Pochade Box

DIY Pochade Box

Lately I’ve been making this pochade box, which is a box made to both store art supplies and to be an easel. Often these can be mounted on a normal camera tripod, as seen here, and can be carried in a backpack.

This one is made entirely of poplar wood, because it was cheap, but may not have been the best choice because there were a few times that the wood split while drilling a hole. Next time I’ll probably use oak. It’s also a bit thin, but reducing the total weight of the box was important for keeping the weight of a backpack down.

DIY Pochade Box

The way this is used as an easel is that a paper or canvas will be clipped to the inside of the lid, which stays open at a certain angle while you work. This way the entire storage and work area is contained in one small box.

At the back of the box is a porcelain palette, which is actually a dish of some sort that I got at a discount store. Because it was the largest object there, and I wanted it to fit exactly, the box was literally built around that palette at the beginning. It fits snuggly and doesn’t move even if the box is turned upside down, but can still be pulled out easily enough.

In front of that are two watertight 2oz (60ml) Nalgene bottles, one for rinse water and one for clean water. The small basswood box next to them holds the paint tubes. The tops of the box and bottles are level with the inside of the lid when it’s closed, so the lid for the whole pochade box also keeps the tubes and bottles from moving. The height of the bottles was what determined the height of the box.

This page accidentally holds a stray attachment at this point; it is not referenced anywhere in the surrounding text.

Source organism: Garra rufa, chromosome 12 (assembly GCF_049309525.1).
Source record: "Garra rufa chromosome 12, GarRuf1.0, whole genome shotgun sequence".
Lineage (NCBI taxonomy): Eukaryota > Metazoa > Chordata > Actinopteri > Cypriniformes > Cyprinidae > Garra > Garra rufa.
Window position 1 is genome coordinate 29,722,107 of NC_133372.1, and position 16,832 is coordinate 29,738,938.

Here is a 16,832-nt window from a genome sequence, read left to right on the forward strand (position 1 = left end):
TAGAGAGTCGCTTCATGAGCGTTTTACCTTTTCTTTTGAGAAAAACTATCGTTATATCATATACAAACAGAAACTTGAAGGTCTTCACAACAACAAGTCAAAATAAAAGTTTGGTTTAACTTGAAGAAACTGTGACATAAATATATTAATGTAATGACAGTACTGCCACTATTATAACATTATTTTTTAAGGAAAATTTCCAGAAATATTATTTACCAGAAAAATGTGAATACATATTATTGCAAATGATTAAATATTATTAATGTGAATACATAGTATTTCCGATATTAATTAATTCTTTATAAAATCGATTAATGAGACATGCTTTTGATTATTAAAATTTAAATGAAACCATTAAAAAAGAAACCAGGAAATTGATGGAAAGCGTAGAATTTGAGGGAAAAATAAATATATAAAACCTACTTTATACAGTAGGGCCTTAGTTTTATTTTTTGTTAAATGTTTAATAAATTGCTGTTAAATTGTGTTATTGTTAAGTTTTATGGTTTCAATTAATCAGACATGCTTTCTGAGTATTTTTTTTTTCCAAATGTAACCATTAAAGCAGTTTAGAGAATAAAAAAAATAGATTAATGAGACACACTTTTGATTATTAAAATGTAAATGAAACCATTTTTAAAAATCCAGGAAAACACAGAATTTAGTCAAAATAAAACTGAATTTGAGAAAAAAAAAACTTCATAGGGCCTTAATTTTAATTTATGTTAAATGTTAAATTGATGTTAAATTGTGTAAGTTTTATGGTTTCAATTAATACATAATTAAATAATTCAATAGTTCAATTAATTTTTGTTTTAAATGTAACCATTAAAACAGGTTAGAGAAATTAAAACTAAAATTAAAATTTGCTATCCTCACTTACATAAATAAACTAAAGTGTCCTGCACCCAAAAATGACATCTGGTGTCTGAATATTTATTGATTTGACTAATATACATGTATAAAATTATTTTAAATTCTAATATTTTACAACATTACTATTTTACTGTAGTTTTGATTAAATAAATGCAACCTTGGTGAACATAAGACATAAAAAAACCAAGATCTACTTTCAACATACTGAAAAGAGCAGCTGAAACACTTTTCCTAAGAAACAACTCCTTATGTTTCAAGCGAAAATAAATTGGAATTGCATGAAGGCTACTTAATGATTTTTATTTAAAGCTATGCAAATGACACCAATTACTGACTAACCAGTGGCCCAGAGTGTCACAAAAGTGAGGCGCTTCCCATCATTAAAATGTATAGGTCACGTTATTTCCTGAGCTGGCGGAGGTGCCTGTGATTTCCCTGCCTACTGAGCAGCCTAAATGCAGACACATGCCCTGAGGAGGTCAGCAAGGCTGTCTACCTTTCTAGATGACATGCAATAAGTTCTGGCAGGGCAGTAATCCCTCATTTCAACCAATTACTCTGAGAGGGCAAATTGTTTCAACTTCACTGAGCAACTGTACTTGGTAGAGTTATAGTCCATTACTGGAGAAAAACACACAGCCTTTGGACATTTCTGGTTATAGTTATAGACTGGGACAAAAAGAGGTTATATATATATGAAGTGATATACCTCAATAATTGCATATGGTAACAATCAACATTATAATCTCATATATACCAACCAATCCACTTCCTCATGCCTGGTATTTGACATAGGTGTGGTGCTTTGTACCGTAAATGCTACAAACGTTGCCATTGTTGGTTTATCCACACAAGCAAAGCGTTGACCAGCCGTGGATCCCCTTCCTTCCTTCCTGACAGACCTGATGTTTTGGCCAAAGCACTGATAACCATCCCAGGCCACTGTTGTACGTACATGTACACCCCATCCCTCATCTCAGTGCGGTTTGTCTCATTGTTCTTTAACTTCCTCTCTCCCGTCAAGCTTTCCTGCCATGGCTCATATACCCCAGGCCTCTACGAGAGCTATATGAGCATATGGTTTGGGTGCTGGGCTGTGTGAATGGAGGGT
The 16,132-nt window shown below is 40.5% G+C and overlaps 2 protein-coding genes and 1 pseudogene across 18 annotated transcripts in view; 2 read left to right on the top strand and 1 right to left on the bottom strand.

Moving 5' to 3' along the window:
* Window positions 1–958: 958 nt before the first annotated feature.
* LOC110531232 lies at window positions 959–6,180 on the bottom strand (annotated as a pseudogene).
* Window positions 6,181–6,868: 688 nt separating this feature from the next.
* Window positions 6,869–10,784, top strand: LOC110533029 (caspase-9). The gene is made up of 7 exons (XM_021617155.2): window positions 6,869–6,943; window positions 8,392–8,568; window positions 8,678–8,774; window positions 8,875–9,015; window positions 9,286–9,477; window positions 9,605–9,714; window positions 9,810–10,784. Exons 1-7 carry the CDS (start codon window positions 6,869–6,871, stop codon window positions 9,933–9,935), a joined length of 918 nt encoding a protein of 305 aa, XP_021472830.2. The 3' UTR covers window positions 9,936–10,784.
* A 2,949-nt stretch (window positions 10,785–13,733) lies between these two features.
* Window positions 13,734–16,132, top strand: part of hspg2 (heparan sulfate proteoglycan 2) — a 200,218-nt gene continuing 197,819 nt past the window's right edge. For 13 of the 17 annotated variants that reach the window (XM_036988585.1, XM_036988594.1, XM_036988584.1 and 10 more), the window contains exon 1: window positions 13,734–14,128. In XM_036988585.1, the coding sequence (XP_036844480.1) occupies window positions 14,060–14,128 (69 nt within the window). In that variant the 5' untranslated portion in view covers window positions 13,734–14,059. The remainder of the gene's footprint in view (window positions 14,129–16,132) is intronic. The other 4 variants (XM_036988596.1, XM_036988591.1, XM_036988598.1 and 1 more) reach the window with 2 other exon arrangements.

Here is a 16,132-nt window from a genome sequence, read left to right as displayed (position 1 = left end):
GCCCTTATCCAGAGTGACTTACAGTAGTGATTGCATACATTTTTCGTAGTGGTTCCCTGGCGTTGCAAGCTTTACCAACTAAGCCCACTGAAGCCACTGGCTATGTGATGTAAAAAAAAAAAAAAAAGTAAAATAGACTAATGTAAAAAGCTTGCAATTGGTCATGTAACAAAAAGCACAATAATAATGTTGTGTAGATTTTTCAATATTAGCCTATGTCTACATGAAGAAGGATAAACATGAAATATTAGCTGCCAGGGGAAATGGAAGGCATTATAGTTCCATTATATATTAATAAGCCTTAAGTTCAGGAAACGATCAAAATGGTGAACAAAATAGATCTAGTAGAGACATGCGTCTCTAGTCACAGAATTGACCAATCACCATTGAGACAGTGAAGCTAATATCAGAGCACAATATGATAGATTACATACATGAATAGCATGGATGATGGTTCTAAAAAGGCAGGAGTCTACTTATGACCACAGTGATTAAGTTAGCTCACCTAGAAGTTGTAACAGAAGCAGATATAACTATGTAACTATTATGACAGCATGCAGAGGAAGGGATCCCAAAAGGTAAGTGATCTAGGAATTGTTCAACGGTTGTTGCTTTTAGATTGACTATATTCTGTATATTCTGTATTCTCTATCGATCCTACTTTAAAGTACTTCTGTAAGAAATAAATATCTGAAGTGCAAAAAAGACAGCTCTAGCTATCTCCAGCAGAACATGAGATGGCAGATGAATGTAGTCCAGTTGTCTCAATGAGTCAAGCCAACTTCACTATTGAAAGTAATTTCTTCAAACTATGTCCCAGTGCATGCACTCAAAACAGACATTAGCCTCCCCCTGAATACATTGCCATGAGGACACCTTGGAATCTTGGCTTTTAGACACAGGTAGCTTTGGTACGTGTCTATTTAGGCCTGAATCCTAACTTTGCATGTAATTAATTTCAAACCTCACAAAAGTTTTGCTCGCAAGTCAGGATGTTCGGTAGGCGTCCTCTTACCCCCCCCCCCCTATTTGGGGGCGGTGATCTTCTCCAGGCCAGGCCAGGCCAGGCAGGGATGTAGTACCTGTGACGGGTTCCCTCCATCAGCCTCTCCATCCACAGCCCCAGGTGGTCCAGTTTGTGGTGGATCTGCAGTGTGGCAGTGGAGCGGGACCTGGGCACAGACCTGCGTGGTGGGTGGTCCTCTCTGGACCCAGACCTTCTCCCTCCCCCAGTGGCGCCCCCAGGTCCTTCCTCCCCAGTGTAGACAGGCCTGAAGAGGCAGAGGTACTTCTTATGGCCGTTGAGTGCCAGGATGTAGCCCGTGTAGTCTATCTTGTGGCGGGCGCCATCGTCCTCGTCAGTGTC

At the very front is a bamboo brush-holding roll with sleeves in it. I had to trim off some of it with wire cutters so it’d fit because the box wasn’t quite wide enough. It can hold a few brushes and keep their tips safe from being bent by keeping them from pressing into the side of the box.

DIY Pochade Box

This hing was a bit of a struggle to figure out, as there were several styles that I tried first that didn’t work like I wanted or that broke while making them. It was important that the hing securely hold the lid open at the correct angle, because that’s the whole point of a pochade box. This final style works very well and is unobtrusive, which makes it convenient for placing the box in a backpack without the hing snagging on anything.

I’m not a carpenter and don’t know the right words for all these things, but I was going to insert a pin or piece of wood in the center of the sliding area to prevent the thing that slides from sliding too far so the lid would stay at the angle I want, but the position of the bottom part of the hing actually stops the lid from opening any further anyways. Fortunately it stopped right about where I wanted it. I’m a little worried that the lowest part of the hing is just held by one small brass screw and the entire design depends on that holding well. If there’s a problem then that one part will just get modified.

DIY Pochade Box

A little behind the center of the box, under the porcelain palette, is a T-nut (or tee nut). It’s a hollow tube with screw threads on the inside and at one end are prongs that sink into the wood. By drilling a hole in the bottom of the box and gently hammering that nut into place, a camera quick release plate can be screwed onto the bottom of the box that allows it to be placed on the tripod. The plate can always be removed and the box will have a completely flat bottom, allowing it to also used on a table or desk.